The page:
Is my anti static mat damaged?

Thread Starter

Joe Stavitsky

Joined Apr 5, 2020
125
I have 5-10 yellowish spots on my anti static mat, about 1cm in diameter. Do I need to replace the mat? I don't gave access to those giant cylindrical "probes" that they're generally tested with.

Examples circled in red. I tried to do some color adjustment, but I couldn't get any improvement.
 

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crutschow

Joined Mar 14, 2008
34,709
I doubt that's a problem.
You can do a rough check by just using standard meter probes to test the resistance between various points on the mat to the ground pin.
It should be in the neighborhood of a megaohm to several tens of megaohms
If your meter doesn't measure that high a resistance, apply 10Vdc to the mat, measure the current through the mat, and calculate the resistance from that.
Just make sure the meter is in series with the mat and power supply or you will blow it internal fuse.
My free Harbor Freight meter measures to 0.1µA resolution, which is equivalent to 100 megaohm with 10V applied.

Unless there's a significant difference between the resistance of the spot and the rest of the mat, it should be okay.
 

Thread Starter

Joe Stavitsky

Joined Apr 5, 2020
125
I doubt that's a problem.
You can do a rough check by just using standard meter probes to test the resistance between various points on the mat to the ground pin.
It should be in the neighborhood of a megaohm to several tens of megaohms
If your meter doesn't measure that high a resistance, apply 10Vdc to the mat, measure the current through the mat, and calculate the resistance from that.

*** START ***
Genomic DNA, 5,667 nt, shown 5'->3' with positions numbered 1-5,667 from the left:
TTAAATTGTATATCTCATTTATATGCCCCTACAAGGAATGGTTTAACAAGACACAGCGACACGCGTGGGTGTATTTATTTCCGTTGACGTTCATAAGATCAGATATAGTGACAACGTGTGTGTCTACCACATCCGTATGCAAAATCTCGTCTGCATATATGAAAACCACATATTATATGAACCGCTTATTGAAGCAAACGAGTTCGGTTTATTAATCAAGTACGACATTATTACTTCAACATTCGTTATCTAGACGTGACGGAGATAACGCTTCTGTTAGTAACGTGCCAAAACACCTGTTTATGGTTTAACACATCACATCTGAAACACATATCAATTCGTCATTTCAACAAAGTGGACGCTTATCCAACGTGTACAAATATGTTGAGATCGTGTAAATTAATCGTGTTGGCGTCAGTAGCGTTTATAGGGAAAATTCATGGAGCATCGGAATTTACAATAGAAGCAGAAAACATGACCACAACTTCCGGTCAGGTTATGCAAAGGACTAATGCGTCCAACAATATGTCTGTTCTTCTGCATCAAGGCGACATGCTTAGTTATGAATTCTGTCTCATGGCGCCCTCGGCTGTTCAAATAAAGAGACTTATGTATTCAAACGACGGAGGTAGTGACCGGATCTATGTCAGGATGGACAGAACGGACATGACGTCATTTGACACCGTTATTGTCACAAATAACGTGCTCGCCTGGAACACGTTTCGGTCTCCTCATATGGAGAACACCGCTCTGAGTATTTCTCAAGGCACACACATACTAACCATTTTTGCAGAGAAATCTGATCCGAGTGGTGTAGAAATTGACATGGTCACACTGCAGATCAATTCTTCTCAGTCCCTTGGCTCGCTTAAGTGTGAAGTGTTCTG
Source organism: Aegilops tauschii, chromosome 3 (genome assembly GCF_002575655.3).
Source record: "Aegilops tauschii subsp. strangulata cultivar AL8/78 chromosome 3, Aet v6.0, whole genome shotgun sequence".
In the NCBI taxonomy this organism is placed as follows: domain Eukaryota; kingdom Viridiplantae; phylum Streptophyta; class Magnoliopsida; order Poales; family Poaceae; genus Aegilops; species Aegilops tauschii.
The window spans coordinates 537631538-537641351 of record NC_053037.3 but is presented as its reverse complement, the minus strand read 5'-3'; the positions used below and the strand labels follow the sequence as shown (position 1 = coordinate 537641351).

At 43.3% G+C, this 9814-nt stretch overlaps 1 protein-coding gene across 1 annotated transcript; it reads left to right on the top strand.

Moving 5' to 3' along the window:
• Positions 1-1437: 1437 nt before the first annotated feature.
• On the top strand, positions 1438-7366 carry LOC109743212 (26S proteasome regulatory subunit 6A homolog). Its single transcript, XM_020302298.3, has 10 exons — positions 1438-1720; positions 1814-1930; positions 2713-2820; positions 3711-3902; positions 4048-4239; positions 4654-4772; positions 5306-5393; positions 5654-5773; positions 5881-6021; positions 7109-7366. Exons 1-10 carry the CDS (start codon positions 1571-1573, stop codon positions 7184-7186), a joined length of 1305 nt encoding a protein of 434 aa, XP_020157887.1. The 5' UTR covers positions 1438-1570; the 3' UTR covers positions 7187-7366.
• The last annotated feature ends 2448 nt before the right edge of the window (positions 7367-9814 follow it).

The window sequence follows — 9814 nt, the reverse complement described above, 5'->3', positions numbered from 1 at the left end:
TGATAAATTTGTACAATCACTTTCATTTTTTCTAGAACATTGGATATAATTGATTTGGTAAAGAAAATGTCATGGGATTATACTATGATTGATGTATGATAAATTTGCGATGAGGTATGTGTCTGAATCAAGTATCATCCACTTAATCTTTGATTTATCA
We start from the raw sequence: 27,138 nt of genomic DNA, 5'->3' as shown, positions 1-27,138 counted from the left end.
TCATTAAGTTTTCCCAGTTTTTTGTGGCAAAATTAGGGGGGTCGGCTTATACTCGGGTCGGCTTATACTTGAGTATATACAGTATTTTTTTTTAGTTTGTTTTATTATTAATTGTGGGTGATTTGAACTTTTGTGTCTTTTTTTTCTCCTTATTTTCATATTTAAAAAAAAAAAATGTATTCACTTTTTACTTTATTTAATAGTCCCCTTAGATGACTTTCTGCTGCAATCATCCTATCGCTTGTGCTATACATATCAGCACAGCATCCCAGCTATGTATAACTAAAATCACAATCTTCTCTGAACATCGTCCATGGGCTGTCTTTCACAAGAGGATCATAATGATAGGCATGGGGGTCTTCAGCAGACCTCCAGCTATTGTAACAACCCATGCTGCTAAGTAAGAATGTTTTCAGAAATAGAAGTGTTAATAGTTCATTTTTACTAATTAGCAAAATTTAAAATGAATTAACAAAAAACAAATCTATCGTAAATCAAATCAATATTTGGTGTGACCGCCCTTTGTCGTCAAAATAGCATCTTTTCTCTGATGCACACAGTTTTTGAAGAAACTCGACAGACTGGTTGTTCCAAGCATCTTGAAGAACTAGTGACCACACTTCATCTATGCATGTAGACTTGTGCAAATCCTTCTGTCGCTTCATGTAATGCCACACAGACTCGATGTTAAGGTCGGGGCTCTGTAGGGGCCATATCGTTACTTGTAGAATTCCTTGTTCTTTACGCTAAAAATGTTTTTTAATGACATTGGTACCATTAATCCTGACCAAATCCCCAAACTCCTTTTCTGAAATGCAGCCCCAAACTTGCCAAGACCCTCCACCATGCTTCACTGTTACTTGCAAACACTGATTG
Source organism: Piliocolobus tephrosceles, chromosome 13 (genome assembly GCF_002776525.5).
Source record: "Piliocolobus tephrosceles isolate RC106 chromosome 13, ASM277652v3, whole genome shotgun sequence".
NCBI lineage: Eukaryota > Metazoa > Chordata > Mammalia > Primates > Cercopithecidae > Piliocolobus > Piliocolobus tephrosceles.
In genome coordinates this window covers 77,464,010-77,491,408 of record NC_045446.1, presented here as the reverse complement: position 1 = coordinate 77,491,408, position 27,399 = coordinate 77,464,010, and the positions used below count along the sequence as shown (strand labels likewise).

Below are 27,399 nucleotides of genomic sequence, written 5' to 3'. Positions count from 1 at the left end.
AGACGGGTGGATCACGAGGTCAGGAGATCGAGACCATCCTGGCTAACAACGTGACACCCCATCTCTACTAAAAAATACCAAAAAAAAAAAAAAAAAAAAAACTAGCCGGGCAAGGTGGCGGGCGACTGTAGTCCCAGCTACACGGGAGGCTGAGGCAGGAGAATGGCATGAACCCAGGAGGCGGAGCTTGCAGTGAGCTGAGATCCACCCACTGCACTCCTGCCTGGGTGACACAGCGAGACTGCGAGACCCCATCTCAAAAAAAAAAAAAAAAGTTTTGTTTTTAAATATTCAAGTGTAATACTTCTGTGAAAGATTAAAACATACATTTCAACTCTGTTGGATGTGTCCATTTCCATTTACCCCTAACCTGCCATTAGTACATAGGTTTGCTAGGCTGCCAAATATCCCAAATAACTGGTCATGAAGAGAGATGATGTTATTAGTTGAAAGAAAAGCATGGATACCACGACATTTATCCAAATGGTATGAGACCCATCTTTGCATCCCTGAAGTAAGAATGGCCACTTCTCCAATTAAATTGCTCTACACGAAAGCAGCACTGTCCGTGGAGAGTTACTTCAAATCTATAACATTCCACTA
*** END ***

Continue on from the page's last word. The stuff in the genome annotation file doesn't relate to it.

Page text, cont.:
Just make sure the meter is in series with the mat and power supply or you will blow it internal fuse.
My free Harbor Freight meter measures to 0.1µA resolution, which is equivalent to 100 megaohm with 10V applied.

Unless there's a significant difference between the resistance of the spot and the rest of the mat, it should be okay.

What current should I set at PSU?

Thanks again

Joe
 

MrChips

Joined Oct 2, 2009
30,986
That is a wide open question.
You set the PSU current limit to be higher than what the load demands. 25-50% higher is fine.
For many breadboard electronics projects, 1A @5V is a typical setting.
Sorry, I did not realize that your question was with reference to testing your anti-static mat with a 10V source.
If the resistance to be measured is greater than 100kΩ then the load current would be less than 100μA.
Hence set it to 1mA if you can achieve that.

Or just put a 100kΩ resistor in series with your power supply. Then you can set the current limit to whatever you wish. The current drawn from the PSU set to a voltage limit of 10V will always be less than 100μA.
 
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